On the other hand, given a lens that does exhibit significant Focal Plane Curvature, one would be able to achieve perfect focus at any AF points (including peripherals), but the image would not be uniformly in-focus (only area near the center of focus). This phenomenon is independent of the type of focusing system used btw; AF or Manual. No amount of eye-balling MF will ever get you a flat pic. Clearly not what's going on here. We know the 50L is fully capable, especially MF'd or even Live-View contrast AF’d.

So what is it about SA that sends phase-detect AF to the funny farm?

Imagine at any given point on the actual in-focus plane, there exists a series of also in-focus points in-front and/or behind it (projected from different parts of the lens. see illustration). A typical phase-detection AF system simply doesn't have the smarts to make that judgment call. In a way, it did what it was designed to do, just didn't lock-on to the best one. This same mechanism is also the reason for Focus Shift at all AF points (even the center).

By stopping down (pinching of the aperture), you can cut down on the number of these false positives projections; less interference. For the 50L, the cut-off is somewhere around f/5.6-8.0 (DOF is large enough by then, that it’s tough to say for sure).

The bottom of the line is Canon had made a conscious decision to leave excessive (not little, but a lot) amount of SA uncorrected. Call it for the artistry or what have you, it’s there and it’s real – a real pain in the arse … until one learns to cope with it.

Through the ownership of the 50L, I have come to leverage the peripheral AF error against the center point focus shift.

AFMA wrt the center point is assumed. Focus shift at the center is some degree of back-focus when in the red-zone (within a several feet of subject, and  f/1.2  > aperture > f/5.6). Knowing that switching from center to the peripheral points would result in some degree of front-focus, it could be used to negate the back-focus (from the focus shift). Examples:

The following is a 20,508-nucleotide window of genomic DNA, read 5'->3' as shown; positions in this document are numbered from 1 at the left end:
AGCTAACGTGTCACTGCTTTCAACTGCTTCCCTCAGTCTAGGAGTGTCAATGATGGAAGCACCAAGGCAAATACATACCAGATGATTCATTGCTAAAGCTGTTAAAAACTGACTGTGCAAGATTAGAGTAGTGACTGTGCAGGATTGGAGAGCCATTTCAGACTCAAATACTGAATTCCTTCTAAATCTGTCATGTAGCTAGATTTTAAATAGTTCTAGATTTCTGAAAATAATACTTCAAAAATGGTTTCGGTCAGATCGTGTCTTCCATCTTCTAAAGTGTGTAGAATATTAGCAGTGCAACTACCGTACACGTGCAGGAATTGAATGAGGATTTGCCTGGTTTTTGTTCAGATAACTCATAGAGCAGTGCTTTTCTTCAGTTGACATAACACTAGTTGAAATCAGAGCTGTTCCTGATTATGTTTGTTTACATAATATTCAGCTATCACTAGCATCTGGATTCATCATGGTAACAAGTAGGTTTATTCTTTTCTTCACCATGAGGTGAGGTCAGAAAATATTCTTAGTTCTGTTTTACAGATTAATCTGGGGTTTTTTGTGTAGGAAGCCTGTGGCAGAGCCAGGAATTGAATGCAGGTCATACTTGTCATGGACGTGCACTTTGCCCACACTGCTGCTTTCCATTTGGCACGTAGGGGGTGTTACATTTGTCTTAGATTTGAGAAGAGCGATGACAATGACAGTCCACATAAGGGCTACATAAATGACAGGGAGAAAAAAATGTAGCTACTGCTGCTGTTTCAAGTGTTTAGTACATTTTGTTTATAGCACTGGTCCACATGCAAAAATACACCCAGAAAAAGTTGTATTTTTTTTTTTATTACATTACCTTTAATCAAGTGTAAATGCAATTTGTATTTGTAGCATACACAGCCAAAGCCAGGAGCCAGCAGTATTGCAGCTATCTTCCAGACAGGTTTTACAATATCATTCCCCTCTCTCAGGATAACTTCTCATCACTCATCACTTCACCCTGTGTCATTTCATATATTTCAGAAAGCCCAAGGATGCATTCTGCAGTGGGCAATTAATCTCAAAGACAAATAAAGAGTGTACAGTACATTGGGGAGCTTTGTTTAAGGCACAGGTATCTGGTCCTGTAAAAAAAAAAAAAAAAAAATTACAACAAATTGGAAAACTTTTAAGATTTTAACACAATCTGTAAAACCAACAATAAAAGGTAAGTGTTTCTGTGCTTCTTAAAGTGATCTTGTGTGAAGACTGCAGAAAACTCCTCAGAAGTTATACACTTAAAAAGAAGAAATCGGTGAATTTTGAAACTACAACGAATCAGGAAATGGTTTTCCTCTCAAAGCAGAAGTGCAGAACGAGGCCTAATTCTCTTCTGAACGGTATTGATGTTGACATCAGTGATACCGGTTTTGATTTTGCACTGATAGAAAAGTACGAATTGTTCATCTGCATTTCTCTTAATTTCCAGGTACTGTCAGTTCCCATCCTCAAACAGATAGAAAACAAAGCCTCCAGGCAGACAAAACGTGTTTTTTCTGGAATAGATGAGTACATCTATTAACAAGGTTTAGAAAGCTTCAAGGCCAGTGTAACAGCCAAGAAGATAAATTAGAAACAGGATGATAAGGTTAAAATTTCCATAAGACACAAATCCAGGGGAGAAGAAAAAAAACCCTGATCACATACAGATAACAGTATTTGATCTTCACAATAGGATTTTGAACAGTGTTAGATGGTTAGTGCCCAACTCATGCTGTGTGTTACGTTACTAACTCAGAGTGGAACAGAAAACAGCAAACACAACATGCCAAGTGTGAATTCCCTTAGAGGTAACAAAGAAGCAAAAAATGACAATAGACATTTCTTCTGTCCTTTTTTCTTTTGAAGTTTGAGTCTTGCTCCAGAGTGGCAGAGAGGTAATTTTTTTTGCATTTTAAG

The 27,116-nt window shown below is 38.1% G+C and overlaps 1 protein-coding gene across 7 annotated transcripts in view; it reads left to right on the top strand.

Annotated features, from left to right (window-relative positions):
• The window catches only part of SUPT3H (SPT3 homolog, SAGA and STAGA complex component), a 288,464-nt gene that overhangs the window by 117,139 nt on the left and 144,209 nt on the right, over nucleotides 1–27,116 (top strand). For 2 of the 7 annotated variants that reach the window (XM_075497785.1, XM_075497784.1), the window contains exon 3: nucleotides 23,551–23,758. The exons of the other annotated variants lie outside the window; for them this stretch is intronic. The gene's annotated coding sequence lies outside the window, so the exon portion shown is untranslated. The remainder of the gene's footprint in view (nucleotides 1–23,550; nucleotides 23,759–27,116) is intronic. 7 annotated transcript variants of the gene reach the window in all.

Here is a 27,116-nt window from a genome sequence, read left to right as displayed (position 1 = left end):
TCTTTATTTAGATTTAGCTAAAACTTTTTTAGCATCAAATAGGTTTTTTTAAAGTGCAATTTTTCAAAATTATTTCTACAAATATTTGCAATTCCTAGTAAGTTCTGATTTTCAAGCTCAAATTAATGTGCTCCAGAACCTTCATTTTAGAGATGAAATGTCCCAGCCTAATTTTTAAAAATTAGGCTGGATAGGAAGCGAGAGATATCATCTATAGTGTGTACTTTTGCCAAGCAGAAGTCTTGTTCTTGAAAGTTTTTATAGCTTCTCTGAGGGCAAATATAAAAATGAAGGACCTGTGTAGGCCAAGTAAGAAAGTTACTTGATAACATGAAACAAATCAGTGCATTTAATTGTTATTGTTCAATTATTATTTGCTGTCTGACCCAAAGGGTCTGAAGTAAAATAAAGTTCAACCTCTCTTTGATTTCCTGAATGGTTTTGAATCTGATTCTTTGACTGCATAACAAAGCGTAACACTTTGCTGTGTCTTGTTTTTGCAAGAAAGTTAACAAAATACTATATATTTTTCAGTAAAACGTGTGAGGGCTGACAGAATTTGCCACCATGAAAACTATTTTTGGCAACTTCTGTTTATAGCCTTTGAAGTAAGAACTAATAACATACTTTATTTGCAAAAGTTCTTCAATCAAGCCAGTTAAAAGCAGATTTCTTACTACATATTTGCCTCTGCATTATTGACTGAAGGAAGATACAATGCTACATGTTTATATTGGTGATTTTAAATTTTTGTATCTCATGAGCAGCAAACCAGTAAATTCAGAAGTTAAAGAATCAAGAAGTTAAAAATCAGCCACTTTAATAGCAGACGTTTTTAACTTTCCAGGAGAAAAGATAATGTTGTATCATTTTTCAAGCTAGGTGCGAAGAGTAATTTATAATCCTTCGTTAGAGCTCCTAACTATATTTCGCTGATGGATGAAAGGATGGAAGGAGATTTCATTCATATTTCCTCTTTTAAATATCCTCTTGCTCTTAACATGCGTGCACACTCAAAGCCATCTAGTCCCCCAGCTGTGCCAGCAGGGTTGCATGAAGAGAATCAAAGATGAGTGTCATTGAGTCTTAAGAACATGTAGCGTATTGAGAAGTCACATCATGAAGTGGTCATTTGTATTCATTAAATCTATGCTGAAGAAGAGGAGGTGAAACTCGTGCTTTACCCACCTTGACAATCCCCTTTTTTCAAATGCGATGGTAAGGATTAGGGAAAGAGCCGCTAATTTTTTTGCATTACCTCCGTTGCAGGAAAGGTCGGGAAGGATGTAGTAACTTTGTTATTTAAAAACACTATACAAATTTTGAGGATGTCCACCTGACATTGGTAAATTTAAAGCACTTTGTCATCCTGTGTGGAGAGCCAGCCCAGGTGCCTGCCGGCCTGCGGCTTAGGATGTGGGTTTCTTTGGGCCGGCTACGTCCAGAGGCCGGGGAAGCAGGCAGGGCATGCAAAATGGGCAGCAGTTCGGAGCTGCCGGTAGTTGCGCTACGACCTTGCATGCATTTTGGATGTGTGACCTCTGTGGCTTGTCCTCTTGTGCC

• At wide open (f/1.2) I know I can shoot fairly reliable without thinking much.
  • Inside the red-zone, I select one of the peripheral AF points best for the given aperture (you’ll have do some test runs for yourself to determine which pairs well).
  • Outside of the red-zone, I shoot normally (any F-stop with any AF points).

Canon EF Prime Lenses / Re: Canon EF 100mm f/2.8L Macro IS USM
« on: February 26, 2013, 09:55:06 PM »
And the Andromeda Galaxy..... not just for things small and/or close.....
Wow! That is cool! On the iPad I can't see the Exif. I'll look at it later. Really curious about the settings. It looks very crisp.
Yeah I'm a little confused. EFIX reads ...

30 seconds, f/5.6, ISO1600 (via EOS 60D), 400mm (via 120-400mm)
... which I presume is the EF70-200 @f/2.8 + 2X TC

Surely the EXIF info is amiss. Apart from the wrong lens for the discussion, there isn't remotely enough exposure time for that outcome.  :-X

Lenses / Re: 5D3 + 50 F1.2 L
« on: February 26, 2013, 03:54:07 PM »
Folks, the 50L focal plane isn't curved or anymore curved than the average lens.

Imagine taking a single picture of a flat poster on a wall (for exaggeration, this could be f/1.2 at close range), do you suppose the picture is out of focus away from the center? The answer is no. That was field curvature, or the lack of, in a nutshell.

The subject of focus variance using different focus points (wrt other points) has everything to do with the excessive spherical aberration (SA) inherent to the 50L's optics. While this designed SA is great for its artistry, it is problematic for any phase-detect type auto-focusing systems. This same under-corrected SA is also responsible for the infamous focus shift.

Software & Accessories / Re: AFMA advice sought
« on: January 03, 2013, 09:10:47 PM »
There's also a less sophisticated (and less expensive) FoCal alternative from the maker of LensAlign, called FocusTune:

It works similar to FoCal manual mode, where the software analyzes a series of images you took at various AFMA settings then spits out a report with its best recommendation. Again it's far less elegant than FoCal, but does the trick too. Also good to know that current LensAlign owners qualify for a discount. :)

Pages: [1] 2 3 4